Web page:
'It's Monopoly out there'. Jason Staebler, The King of Marvin Gardens, has gone directly to jail, lives on the Boardwalk and fronts for the local mob in Atlantic City. He is also a dreamer ... See full summary »
The concurrent sexual lives of best friends Jonathan and Sandy are presented, those lives which are affected by the sexual mores of the time and their own temperament, especially in ... See full summary »
Robert Dupea has given up his promising career as a concert pianist and is now working in oil fields. He lives together with Rayette, who's a waitress in a diner. When Robert hears from his sister that his father isn't well, he drives up to Washington to see him, taking Rayette with him. There he gets confronted with his rich, cultured family that he had left behind. Written by
Leon Wolters <wolters@strw.LeidenUniv.nl>
The piece played by Dupea on the piano in the back of the truck driving down the road is Frédéric Chopin's Fantaisie in F minor. See more »
The flowers in the vase as Catherine puts them on the piano change position. See more »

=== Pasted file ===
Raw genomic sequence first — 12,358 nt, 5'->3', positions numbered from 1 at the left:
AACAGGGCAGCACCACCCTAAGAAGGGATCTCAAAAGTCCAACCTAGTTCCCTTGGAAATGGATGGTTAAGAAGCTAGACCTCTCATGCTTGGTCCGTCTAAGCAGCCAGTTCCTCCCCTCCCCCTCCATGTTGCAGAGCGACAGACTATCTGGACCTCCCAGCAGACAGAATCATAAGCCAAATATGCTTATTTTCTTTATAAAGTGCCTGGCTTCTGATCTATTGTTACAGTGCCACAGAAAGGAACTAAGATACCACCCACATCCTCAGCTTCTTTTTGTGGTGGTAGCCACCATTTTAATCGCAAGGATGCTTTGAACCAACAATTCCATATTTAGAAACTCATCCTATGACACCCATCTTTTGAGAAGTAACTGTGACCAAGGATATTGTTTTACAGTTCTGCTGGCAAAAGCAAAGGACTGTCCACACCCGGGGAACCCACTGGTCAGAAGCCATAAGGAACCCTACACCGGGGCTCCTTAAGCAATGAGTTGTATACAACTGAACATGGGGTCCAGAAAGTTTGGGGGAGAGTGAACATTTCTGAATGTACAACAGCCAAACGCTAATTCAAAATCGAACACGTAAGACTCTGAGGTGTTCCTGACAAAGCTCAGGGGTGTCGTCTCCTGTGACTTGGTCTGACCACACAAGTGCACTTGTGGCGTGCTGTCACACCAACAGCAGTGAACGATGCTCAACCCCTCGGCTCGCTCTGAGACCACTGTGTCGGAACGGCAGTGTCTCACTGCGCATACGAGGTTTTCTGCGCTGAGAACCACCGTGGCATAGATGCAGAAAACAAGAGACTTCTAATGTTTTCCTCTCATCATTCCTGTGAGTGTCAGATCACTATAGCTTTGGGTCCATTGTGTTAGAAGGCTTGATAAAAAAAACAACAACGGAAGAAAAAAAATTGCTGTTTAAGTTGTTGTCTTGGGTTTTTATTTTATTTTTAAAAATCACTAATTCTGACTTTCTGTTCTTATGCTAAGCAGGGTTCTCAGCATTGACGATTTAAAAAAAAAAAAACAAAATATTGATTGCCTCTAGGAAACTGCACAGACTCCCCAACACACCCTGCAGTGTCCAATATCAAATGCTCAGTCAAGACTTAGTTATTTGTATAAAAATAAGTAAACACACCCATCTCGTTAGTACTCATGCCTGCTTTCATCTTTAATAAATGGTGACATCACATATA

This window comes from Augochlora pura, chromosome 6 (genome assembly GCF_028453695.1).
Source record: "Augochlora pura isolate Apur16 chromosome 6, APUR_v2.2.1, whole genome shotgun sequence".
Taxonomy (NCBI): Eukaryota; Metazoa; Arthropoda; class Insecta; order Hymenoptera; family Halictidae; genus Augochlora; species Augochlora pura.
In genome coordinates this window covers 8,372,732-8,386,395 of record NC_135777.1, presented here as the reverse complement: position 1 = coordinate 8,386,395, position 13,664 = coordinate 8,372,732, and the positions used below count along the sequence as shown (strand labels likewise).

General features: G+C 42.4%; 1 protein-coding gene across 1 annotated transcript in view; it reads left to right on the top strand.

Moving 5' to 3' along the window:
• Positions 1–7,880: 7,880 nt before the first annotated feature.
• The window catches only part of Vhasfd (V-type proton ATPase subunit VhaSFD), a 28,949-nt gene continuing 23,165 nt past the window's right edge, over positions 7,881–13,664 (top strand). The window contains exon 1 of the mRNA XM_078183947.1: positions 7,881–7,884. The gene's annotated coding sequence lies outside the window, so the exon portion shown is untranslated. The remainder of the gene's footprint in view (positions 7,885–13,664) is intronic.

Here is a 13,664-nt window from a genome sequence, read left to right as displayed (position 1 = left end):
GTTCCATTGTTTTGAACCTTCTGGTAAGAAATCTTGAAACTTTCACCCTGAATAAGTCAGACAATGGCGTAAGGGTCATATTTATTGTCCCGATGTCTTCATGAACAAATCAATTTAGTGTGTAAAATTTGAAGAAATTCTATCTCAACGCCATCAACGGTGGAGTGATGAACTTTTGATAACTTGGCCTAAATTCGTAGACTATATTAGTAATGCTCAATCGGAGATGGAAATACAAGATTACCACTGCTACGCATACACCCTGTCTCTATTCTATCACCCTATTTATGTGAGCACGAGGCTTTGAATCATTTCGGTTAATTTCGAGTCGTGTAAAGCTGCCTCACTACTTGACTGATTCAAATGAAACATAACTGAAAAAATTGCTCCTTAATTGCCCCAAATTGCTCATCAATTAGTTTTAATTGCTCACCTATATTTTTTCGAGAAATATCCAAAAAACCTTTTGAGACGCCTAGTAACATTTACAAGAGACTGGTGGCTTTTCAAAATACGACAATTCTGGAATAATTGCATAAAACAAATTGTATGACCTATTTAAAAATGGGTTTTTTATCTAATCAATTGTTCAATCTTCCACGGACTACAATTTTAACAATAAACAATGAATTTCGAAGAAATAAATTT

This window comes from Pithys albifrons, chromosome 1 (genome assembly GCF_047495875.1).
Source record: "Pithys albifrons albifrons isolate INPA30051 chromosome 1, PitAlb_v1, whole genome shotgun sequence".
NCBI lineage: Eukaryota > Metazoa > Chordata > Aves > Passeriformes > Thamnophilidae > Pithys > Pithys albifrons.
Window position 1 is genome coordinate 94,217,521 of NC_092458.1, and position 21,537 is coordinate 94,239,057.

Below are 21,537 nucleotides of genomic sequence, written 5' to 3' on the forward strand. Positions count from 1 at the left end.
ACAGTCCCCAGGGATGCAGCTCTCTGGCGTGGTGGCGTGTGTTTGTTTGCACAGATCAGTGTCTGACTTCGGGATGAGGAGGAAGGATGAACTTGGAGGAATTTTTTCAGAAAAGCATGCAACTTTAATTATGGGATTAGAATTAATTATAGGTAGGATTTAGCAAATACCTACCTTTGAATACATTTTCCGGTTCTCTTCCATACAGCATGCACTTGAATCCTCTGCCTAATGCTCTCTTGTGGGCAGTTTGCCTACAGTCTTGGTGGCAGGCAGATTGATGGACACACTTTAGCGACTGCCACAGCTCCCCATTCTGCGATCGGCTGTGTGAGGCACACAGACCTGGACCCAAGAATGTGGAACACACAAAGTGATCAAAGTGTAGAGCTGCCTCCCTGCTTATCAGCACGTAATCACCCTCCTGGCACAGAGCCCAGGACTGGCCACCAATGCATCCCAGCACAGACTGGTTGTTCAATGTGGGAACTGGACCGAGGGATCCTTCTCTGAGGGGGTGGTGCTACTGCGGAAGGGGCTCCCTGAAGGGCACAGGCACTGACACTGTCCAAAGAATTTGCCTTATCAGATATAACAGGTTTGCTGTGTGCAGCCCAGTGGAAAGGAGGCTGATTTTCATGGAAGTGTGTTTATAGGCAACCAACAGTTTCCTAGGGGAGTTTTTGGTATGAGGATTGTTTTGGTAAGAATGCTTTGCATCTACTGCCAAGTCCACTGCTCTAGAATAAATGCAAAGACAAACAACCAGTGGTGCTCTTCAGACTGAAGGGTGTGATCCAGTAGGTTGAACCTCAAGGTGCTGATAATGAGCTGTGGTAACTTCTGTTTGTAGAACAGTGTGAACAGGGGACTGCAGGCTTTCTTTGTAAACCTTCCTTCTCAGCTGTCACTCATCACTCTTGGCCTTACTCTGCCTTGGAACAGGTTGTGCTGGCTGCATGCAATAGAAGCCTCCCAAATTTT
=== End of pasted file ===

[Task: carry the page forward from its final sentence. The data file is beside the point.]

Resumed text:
I'm gonna play it again.
You play that thing one more time, I'm gonna melt it down into hairspray.
Let me play the other side then.
No, Rayette, it's not a question of sides. It's a question of musical integrity.
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After years doing Roger Corman quickies, Jack Nicholson emerged as a fully-formed mature actor in this great movie. I re-watched this film last week, and I still love it. Based partly on the life of eccentric Canadian concert pianist Glenn Gould, this is a wonderful character study of Bobby Dupea (Nicholson) who seems to have everything: musical talent, education, supportive family - but who, as the by-line says "is never satisfied". He tosses it in to work on oil rigs. His father's illness forces him to return to the family home on Puget Sound, bringing his girlfriend Rayette (beautifully played by Karen Black). What emerges is a clash of class and culture with Nicholson stuck between, enraged at both his background and Rayette. What is so wonderful is that information & character emerge thru small moments. (One of my favourites is Nicholson's piano-playing during the traffic jam). Nicholson shows the many sides of this talented drifter; a man who can be both charming and appallingly selfish. The cast is uniformly excellent, and the music of Tammy Wynette adds ironic commentary to the unfolding events.A classic film.
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